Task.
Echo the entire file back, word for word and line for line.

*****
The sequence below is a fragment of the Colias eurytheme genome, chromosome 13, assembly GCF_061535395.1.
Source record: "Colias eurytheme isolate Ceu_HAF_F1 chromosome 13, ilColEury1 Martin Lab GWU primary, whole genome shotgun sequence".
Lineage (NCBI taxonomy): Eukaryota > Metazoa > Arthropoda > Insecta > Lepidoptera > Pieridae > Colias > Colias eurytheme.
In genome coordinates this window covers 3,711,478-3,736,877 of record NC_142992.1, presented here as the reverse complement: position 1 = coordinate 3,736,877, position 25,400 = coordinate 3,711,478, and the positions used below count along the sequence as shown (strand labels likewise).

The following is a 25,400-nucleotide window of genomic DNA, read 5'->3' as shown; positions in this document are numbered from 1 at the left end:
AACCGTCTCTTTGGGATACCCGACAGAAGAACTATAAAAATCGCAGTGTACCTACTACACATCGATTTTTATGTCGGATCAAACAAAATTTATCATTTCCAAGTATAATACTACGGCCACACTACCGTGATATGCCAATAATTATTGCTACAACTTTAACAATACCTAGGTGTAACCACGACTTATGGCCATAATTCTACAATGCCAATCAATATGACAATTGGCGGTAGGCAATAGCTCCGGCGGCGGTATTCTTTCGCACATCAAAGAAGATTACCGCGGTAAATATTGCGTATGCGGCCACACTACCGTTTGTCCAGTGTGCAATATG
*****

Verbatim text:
The sequence below is a fragment of the Colias eurytheme genome, chromosome 13, assembly GCF_061535395.1.
Source record: "Colias eurytheme isolate Ceu_HAF_F1 chromosome 13, ilColEury1 Martin Lab GWU primary, whole genome shotgun sequence".
Lineage (NCBI taxonomy): Eukaryota > Metazoa > Arthropoda > Insecta > Lepidoptera > Pieridae > Colias > Colias eurytheme.
In genome coordinates this window covers 3,711,478-3,736,877 of record NC_142992.1, presented here as the reverse complement: position 1 = coordinate 3,736,877, position 25,400 = coordinate 3,711,478, and the positions used below count along the sequence as shown (strand labels likewise).

The following is a 25,400-nucleotide window of genomic DNA, read 5'->3' as shown; positions in this document are numbered from 1 at the left end:
AACCGTCTCTTTGGGATACCCGACAGAAGAACTATAAAAATCGCAGTGTACCTACTACACATCGATTTTTATGTCGGATCAAACAAAATTTATCATTTCCAAGTATAATACTACGGCCACACTACCGTGATATGCCAATAATTATTGCTACAACTTTAACAATACCTAGGTGTAACCACGACTTATGGCCATAATTCTACAATGCCAATCAATATGACAATTGGCGGTAGGCAATAGCTCCGGCGGCGGTATTCTTTCGCACATCAAAGAAGATTACCGCGGTAAATATTGCGTATGCGGCCACACTACCGTTTGTCCAGTGTGCAATATG